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Mississippi’s controversial anti-LGBTI law to go into effect after appeals court ruling

Mississippi’s controversial anti-LGBTI law to go into effect after appeals court ruling

Starkville students Gay Pride Parade

The US Fifth Circuit Court of Appeals today reversed an injunction against Mississippi House Bill 1523 which is considered one of the most anti-LGBTI laws in the US.

Known as the Protecting Freedom of Conscience from Government Discrimination Act, the law effectively gives license to anyone to discriminate against LGBTI people including organizations and businesses based on ‘sincerely held’ religious or moral beliefs.

Mississippi Governor Phil Bryant Bryant had signed the bill into law in April 2016.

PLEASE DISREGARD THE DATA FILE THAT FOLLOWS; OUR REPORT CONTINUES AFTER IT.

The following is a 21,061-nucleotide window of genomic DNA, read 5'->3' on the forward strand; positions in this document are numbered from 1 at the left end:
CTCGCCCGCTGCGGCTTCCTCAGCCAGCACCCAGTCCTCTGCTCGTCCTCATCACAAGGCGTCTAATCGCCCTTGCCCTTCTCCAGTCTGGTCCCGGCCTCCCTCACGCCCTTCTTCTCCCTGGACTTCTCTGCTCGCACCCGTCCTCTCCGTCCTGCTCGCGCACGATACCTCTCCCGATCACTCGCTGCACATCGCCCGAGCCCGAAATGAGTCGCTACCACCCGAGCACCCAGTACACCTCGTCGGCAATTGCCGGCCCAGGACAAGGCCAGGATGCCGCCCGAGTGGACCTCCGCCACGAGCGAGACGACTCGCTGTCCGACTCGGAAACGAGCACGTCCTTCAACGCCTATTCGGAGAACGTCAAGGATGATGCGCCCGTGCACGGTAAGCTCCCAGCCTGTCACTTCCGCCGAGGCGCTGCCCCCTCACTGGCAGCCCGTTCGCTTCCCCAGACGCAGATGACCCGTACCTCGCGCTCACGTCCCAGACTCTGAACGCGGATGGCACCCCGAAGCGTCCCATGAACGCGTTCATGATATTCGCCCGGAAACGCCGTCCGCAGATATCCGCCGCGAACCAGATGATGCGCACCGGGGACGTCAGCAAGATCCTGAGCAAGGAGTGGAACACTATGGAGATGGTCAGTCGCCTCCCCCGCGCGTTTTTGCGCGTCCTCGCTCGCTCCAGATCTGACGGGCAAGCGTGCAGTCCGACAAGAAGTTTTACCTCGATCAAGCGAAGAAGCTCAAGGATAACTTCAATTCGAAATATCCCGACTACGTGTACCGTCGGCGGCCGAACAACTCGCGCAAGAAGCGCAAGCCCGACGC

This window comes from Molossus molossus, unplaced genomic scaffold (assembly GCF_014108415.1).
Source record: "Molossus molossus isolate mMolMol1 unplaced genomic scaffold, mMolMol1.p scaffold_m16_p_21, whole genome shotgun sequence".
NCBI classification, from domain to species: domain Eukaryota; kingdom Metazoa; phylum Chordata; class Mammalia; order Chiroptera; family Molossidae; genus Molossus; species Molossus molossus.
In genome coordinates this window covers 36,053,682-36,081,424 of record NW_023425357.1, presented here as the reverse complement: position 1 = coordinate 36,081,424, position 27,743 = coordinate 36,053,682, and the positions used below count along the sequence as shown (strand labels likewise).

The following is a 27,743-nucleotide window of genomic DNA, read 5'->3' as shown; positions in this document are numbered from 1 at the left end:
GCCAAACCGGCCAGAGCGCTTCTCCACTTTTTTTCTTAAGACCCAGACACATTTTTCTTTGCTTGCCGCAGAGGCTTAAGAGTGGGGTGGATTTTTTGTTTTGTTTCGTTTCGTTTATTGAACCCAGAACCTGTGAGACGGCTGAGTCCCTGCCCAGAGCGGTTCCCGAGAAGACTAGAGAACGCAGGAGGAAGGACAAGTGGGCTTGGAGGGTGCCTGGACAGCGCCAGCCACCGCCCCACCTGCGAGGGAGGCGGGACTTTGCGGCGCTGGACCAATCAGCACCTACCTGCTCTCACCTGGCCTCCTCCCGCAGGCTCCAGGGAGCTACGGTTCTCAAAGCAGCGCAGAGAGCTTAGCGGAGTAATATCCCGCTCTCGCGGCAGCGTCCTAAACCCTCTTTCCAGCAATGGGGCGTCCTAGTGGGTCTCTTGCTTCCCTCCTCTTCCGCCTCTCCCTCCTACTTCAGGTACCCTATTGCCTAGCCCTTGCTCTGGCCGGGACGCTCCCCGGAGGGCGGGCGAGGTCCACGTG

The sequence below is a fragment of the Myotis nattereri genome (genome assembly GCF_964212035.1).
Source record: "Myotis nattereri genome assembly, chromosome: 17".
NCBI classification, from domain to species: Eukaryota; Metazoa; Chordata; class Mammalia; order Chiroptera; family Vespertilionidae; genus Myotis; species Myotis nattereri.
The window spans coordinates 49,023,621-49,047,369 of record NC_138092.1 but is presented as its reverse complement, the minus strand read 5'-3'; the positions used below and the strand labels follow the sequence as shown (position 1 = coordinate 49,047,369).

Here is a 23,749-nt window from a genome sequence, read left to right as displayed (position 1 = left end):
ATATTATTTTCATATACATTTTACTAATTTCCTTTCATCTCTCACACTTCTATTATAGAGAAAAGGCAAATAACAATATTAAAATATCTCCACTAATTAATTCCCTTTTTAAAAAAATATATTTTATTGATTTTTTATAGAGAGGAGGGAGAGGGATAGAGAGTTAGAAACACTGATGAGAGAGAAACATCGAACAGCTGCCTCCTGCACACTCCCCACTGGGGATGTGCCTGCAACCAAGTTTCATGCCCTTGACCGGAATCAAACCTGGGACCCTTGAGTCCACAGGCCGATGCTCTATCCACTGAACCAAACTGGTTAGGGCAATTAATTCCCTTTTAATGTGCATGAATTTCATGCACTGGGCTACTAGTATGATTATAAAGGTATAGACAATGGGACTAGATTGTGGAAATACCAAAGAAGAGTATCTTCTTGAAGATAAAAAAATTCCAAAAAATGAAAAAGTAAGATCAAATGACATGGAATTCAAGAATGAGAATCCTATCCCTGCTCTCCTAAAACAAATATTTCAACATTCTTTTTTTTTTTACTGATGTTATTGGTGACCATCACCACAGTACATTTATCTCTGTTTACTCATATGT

The law also includes a portion that forces transgender people in Mississippi to use bathrooms corresponding with the gender of their birth instead of their gender identity.

US District Judge Carlton Reeves had struck down the bathroom portion of the law last June and a month later issued a ruling that blocked HB 1523 from going into effect.

Reeves had written that HB 1523 ‘violates both the guarantee of religious neutrality and the promise of equal protection of the laws’ and that ‘the deprivation of equal protection of the laws is HB 1523’s very essence.’

But a three-judge panel of the Fifth Circuit disagrees.

Opponents of the law vow to continue their legal fight against it.

‘We believe the Fifth Circuit panel is wrong and intend to seek further review, perhaps from the full Fifth Circuit and definitely from the United States Supreme Court,’ says Mississippi civil rights attorney Rob McDuff.

‘People should not have to live through discrimination in order to challenge this obviously unconstitutional bill. Even though the injunction has been reversed for now, I am pleased that we were able to stop the bill from being implemented thus far. Hopefully, our efforts to seek further review will prevent it from going into effect in the future.’